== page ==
• 11% CAGR operating profit
  • 11% CAGR earnings per share
  • 13% CAGR dividend per share
  • 8% CAGR book value per share

Breaking down operating profit by division:

  • £1116m Pension Risk Transfer - record new busindess
  • £423m Investment Management - 10th largest investment manager in the world, biggest in the UK
  • £363m Capital Investment, £2.9bn direct investments in the UK (e.g. solar farms, housing, etc)
  • £314m Insurance (24% uk life insurance market share)
  • £298m Retirement (doubled market share in UK annuities since 2016)
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They’re a great business and these results prove it.

They might be my ‘if you could only have one stock and hold it forever’ choice…

For those who like to keep tabs on your dividends you can see the ex div dates here:

And add them to your calendar.

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Now 50% down from last months highs!!

P/E Ratio of just over 5.

Dividend now over 10%

Payout Ratio still 55%

Free Cash £13.3bn

And only £5.3bn of debt.

Anyone else think LGEN is massively attractive now? I’ll definitely be averaging down, got confidence they will ride this storm.

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They’re an absolute steal. There’s no way they will go under as they got plenty of solvency II coverage. They’re also diversified across insurance, pension, investments and real estate - stuff people will always need.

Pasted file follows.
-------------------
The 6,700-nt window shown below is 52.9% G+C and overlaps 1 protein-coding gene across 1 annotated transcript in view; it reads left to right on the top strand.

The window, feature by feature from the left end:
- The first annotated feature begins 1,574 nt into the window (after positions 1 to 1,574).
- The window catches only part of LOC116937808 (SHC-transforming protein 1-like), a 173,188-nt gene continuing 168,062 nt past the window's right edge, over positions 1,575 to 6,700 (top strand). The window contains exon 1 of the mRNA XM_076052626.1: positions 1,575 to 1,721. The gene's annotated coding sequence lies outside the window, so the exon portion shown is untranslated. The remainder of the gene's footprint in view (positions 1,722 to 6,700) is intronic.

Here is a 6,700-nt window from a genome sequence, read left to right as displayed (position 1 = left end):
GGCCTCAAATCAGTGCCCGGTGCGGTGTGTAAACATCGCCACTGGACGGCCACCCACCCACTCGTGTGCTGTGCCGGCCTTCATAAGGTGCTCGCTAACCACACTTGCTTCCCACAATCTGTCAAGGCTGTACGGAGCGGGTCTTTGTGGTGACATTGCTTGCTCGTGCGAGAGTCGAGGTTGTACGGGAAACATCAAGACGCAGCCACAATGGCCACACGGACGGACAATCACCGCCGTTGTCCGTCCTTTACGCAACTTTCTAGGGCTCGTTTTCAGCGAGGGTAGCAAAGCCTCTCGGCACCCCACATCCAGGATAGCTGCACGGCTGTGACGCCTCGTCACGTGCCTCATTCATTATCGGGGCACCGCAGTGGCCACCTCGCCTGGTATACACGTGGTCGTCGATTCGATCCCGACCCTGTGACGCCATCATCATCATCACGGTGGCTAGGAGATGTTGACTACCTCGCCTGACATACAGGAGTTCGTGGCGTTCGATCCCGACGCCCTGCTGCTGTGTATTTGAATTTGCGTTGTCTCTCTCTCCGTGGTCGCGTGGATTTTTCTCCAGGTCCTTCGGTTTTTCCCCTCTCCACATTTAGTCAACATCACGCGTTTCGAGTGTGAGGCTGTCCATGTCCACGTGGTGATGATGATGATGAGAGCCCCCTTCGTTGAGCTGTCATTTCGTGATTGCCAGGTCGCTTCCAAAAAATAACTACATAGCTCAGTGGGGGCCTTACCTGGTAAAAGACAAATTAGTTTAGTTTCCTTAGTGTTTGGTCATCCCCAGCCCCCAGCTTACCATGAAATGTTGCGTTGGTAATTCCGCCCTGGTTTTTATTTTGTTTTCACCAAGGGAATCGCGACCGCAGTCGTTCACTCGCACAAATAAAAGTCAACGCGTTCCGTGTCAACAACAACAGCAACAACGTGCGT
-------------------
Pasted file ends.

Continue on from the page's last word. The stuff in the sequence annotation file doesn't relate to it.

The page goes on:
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…Until the corporate bond market collapses

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https://www.standard.co.uk/business/legal-general-chief-executive-shrugs-off-coronavirus-threat-to-economy-a4378286.html This is not going to age well…

Every large company will be in trouble then, not just L&G - at least their cash reserves are good.

You confident in that? They’re latest balance sheet showed their lowest cash position since 2011, in addition to a sharply declining trend

Looks solid to me. If we’re worried about LGEN not having the reserves then a lot more insurers will go down with them.

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I’ve a holding of L and G. Like the company, good valuation

I picked up a few shares yesterday. People will still need investments, pensions, car insurance etc

Dividend yield strong (fingers crossed sustainable)

More diversification into the portfolio

They sold general insurance division though, it’s too price sensitive and difficult to make profit - was a drag on the group. They also sold their closed book Mature Savings business, and lots of other things like CoFunds over the years, so it’s a much more streamlined group with high margin / high growth businesses.

Of these, what will most be impacted by coronavirus? LGEN is around half of what it was a few months ago, falling more than the broader market.

Life insurance payments may increase, but even if it’s at Italy levels then it’ll be a drop in the ocean compared to normal payout rates.

Investment management will be hit, as their assets under management will take a hit as the market has dropped, but so does every other asset manager. As the tenth largest in the world they’re well positioned to weather the storm, as clients are unlikely to leave to another asset manager as they’re all in the same boat.

PRT may benefit, if companies are under even more pressure, offloading their underfunded pension books may advantageous for them.

Retirement will continue in a similar vein, people still will pay on and get paid out.